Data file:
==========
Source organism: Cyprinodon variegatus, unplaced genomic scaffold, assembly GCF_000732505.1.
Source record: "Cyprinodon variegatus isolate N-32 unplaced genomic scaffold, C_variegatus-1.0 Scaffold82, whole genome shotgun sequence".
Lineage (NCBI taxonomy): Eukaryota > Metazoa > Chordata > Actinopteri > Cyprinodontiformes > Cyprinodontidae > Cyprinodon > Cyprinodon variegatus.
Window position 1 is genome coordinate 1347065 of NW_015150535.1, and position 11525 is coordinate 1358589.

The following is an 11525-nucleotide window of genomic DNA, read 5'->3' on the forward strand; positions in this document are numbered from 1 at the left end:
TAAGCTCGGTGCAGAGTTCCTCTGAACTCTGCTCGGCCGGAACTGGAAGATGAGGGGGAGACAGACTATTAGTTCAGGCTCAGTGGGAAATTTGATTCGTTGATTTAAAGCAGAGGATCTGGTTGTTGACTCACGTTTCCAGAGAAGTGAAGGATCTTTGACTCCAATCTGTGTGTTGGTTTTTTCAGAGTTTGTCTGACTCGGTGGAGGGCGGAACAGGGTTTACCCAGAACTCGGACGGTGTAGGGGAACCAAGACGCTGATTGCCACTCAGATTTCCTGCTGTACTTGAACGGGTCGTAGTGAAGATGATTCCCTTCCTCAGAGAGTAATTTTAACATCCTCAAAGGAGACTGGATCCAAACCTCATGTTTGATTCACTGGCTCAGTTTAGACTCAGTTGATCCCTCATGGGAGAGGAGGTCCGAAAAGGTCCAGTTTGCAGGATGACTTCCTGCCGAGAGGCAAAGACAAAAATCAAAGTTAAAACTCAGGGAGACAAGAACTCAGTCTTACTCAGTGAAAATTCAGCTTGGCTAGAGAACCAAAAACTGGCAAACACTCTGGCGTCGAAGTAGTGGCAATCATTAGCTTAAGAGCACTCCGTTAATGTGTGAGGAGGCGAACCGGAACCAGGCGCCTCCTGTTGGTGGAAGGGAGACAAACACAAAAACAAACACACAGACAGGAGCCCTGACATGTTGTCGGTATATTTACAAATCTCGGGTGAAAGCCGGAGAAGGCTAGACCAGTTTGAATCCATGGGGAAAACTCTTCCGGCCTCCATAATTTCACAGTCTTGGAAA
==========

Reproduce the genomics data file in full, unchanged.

Source organism: Cyprinodon variegatus, unplaced genomic scaffold, assembly GCF_000732505.1.
Source record: "Cyprinodon variegatus isolate N-32 unplaced genomic scaffold, C_variegatus-1.0 Scaffold82, whole genome shotgun sequence".
Lineage (NCBI taxonomy): Eukaryota > Metazoa > Chordata > Actinopteri > Cyprinodontiformes > Cyprinodontidae > Cyprinodon > Cyprinodon variegatus.
Window position 1 is genome coordinate 1347065 of NW_015150535.1, and position 11525 is coordinate 1358589.

The following is an 11525-nucleotide window of genomic DNA, read 5'->3' on the forward strand; positions in this document are numbered from 1 at the left end:
TAAGCTCGGTGCAGAGTTCCTCTGAACTCTGCTCGGCCGGAACTGGAAGATGAGGGGGAGACAGACTATTAGTTCAGGCTCAGTGGGAAATTTGATTCGTTGATTTAAAGCAGAGGATCTGGTTGTTGACTCACGTTTCCAGAGAAGTGAAGGATCTTTGACTCCAATCTGTGTGTTGGTTTTTTCAGAGTTTGTCTGACTCGGTGGAGGGCGGAACAGGGTTTACCCAGAACTCGGACGGTGTAGGGGAACCAAGACGCTGATTGCCACTCAGATTTCCTGCTGTACTTGAACGGGTCGTAGTGAAGATGATTCCCTTCCTCAGAGAGTAATTTTAACATCCTCAAAGGAGACTGGATCCAAACCTCATGTTTGATTCACTGGCTCAGTTTAGACTCAGTTGATCCCTCATGGGAGAGGAGGTCCGAAAAGGTCCAGTTTGCAGGATGACTTCCTGCCGAGAGGCAAAGACAAAAATCAAAGTTAAAACTCAGGGAGACAAGAACTCAGTCTTACTCAGTGAAAATTCAGCTTGGCTAGAGAACCAAAAACTGGCAAACACTCTGGCGTCGAAGTAGTGGCAATCATTAGCTTAAGAGCACTCCGTTAATGTGTGAGGAGGCGAACCGGAACCAGGCGCCTCCTGTTGGTGGAAGGGAGACAAACACAAAAACAAACACACAGACAGGAGCCCTGACATGTTGTCGGTATATTTACAAATCTCGGGTGAAAGCCGGAGAAGGCTAGACCAGTTTGAATCCATGGGGAAAACTCTTCCGGCCTCCATAATTTCACAGTCTTGGAAA